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Old 06-04-2013, 12:19   #1
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I have a 43 foot sailboat ketch rig that has a split backs stay. The Rigging Books suggests that I load the rigging wire to 15% of the working load But would you do this with the split back stay. It seems like that would put too much of a load on the forestay. Any Riggers out there
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Old 06-04-2013, 15:18   #2
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Re: Split back stay

Wow! That's quite a technical question and it depends on a lot of factors. I'd consult a professional rigger and I think we have a couple here on the forum. Hopefully they'll respond.

Are you talking 15% of the working load for one backstay or two? Are you talking smaller wire for your backstays than your forestay?

I won't even pretend to know the answer at this point and just want to keep this question alive to get others to respond.

kind regards,
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Old 06-04-2013, 16:12   #3
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Re: Split back stay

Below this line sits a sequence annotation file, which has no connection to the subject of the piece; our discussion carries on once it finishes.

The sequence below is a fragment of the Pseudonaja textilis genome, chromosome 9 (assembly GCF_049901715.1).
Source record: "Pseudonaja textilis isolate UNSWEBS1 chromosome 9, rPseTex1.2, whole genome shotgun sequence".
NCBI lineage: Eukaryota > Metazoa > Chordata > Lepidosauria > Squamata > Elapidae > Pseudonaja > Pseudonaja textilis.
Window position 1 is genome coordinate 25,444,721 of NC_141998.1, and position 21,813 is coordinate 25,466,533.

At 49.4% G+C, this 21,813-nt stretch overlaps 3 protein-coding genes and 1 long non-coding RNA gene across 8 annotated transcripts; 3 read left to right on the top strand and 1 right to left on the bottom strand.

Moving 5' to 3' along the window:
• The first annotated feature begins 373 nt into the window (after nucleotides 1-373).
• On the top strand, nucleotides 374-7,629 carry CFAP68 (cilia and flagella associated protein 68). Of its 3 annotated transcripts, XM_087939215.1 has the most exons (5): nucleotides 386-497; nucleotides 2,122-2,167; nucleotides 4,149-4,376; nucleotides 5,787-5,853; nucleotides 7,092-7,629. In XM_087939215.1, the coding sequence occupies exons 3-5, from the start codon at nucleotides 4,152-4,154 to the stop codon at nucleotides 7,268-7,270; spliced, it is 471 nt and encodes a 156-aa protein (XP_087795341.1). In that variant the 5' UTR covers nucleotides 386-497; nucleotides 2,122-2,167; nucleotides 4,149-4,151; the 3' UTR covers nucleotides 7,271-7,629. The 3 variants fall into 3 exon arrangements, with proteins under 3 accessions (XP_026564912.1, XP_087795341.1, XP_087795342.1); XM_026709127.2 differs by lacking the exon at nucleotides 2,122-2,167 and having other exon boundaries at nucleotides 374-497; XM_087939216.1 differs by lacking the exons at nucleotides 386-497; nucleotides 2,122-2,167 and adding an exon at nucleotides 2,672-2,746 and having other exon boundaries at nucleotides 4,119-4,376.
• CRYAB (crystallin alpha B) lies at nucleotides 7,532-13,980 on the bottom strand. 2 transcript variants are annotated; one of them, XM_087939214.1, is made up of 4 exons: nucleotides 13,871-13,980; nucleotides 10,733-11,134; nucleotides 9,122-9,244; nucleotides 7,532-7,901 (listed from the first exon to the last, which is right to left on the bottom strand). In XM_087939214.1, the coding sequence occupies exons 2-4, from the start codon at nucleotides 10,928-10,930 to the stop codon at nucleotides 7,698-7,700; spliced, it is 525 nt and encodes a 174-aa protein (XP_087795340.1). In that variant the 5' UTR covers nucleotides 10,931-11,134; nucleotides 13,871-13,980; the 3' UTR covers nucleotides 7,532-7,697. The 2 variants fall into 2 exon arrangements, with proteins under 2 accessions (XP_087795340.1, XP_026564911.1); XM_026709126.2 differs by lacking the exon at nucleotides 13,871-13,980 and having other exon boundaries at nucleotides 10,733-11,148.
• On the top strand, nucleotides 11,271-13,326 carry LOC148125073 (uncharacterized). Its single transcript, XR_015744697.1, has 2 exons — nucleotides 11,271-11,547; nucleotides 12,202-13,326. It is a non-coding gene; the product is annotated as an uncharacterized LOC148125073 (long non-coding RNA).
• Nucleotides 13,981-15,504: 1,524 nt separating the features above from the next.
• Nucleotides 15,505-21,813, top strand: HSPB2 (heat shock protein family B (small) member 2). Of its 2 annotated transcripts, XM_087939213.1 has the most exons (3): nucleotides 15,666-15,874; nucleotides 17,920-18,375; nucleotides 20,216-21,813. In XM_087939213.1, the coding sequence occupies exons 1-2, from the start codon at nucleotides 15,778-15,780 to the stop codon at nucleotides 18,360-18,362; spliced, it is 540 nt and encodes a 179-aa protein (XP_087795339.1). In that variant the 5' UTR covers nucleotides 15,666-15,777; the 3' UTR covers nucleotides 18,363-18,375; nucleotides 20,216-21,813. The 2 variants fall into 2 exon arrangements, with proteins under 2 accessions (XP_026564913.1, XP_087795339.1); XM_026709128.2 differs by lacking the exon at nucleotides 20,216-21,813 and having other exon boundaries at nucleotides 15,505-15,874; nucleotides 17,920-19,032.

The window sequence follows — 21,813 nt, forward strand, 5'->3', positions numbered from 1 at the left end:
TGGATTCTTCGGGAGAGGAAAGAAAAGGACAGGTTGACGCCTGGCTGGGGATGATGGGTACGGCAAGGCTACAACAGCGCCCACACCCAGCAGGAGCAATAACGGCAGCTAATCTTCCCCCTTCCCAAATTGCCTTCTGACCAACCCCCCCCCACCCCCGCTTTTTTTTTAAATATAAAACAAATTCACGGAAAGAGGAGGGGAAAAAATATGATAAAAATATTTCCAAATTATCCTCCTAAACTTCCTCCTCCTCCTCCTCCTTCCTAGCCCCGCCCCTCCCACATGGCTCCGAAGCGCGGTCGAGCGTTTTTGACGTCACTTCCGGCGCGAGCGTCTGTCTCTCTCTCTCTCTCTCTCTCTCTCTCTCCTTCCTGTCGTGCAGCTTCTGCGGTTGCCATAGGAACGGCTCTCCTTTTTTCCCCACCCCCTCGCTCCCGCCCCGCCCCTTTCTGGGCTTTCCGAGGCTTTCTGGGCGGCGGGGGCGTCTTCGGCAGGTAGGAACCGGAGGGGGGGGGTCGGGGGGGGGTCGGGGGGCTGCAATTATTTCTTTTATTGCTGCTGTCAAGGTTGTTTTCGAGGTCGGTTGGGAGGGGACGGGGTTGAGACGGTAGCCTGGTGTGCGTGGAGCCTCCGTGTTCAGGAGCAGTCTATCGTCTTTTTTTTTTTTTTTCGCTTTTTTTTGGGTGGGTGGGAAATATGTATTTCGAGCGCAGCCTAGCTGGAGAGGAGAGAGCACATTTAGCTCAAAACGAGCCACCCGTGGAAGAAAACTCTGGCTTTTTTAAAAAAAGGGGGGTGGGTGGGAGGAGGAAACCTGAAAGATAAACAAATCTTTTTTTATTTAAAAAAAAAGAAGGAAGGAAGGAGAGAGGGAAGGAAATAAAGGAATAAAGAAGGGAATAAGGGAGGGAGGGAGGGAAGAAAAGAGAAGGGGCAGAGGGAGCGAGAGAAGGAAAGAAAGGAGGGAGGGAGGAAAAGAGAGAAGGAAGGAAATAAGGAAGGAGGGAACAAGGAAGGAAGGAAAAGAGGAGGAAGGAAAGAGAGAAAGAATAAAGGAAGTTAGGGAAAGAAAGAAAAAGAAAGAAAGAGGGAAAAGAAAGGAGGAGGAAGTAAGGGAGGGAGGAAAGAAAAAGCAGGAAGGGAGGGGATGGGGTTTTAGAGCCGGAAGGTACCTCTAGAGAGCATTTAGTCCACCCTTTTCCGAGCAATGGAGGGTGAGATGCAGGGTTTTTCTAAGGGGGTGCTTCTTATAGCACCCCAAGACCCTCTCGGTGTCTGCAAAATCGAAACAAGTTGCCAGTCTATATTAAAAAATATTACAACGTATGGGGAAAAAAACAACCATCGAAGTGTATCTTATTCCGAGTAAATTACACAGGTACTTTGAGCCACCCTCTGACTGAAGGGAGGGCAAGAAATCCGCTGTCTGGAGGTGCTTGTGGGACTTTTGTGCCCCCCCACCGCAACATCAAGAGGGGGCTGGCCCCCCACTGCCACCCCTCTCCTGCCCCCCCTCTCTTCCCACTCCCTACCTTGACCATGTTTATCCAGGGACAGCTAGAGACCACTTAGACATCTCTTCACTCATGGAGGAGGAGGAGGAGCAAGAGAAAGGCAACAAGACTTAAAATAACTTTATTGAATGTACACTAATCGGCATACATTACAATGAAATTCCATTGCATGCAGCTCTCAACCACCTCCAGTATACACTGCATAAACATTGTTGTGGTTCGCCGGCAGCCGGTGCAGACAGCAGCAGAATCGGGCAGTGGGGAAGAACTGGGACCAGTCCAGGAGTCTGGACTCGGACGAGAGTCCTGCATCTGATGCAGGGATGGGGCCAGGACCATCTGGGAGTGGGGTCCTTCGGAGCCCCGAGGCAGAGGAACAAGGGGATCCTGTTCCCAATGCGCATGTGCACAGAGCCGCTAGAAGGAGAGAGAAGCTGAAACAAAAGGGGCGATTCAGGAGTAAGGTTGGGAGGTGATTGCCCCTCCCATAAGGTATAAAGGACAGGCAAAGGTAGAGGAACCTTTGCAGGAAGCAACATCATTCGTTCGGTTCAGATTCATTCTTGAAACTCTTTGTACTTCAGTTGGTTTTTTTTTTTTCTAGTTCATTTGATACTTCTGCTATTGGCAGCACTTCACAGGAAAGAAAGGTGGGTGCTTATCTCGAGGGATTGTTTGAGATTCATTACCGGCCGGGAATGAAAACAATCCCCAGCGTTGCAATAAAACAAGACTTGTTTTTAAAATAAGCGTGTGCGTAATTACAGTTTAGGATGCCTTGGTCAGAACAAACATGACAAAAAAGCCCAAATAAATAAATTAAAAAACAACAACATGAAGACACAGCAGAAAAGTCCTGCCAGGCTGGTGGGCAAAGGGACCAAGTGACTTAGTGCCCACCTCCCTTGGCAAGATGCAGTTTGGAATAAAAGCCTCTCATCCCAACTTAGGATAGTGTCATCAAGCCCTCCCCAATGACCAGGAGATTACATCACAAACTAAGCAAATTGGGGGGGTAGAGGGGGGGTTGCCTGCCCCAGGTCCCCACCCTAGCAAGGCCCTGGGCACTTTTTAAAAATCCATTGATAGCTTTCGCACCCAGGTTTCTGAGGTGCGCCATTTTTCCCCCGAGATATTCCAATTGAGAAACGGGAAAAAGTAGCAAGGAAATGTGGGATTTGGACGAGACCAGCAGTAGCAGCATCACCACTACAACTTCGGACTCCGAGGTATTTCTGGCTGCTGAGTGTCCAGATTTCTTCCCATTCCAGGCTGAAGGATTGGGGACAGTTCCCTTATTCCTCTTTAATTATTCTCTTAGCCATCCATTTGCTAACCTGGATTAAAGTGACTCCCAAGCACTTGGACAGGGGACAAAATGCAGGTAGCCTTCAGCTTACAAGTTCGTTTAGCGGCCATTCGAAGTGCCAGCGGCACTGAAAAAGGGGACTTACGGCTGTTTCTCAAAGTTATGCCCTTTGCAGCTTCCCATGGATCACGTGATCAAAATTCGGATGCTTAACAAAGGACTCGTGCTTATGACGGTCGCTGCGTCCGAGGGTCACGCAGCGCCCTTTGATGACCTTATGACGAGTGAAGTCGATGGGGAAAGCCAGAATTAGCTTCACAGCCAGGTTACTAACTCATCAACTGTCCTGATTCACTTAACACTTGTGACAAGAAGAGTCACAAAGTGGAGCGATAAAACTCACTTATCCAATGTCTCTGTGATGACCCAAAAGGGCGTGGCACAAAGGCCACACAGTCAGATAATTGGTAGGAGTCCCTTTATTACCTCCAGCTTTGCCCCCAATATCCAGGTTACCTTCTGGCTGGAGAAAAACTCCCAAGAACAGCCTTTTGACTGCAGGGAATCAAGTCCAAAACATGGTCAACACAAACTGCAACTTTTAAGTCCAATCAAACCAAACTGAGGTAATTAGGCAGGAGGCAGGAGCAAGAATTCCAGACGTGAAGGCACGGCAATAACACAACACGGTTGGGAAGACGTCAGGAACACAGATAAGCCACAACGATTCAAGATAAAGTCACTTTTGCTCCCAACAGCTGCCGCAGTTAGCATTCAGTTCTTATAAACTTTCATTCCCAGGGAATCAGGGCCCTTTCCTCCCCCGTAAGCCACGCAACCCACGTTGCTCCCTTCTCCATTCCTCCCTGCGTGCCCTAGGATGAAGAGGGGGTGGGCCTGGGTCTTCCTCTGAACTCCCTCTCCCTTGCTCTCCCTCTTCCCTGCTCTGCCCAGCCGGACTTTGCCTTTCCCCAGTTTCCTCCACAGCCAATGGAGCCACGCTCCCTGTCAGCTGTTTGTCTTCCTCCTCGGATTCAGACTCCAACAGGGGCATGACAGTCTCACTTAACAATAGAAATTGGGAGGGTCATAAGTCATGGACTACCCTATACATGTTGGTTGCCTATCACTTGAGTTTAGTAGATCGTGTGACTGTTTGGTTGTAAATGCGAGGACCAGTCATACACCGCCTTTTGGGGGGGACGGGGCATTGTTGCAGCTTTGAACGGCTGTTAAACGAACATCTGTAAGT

I have a 43 foot sailboat ketch rig that has a 2 backs stays. The Rigging Books suggests that I load the rigging wire to 15% of the working load but would you do this with the 2 back stays. It seems like that would put too much of a load on the forestay. Maybe the loading of the two 5/16 equals the loading of the 3/8 forestay.
The forestay is 3/8 and the back stays are 5/16 Any Riggers out there
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Old 06-04-2013, 17:30   #4
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Pretensioning the stays to 15% is rather a generalization. Especially since cruisers commonly replace the wire with one vastly oversized. One should tension only enough to "get the job done". If you have heavy furled headsails then enough tension to keep them from banging around at anchor could be a guide. If the headstay seems to have too much sag on a beat then more might be good. Some boats tension for a certain bend in the mast. Some until the door to the head cannot be closed or the planks groan.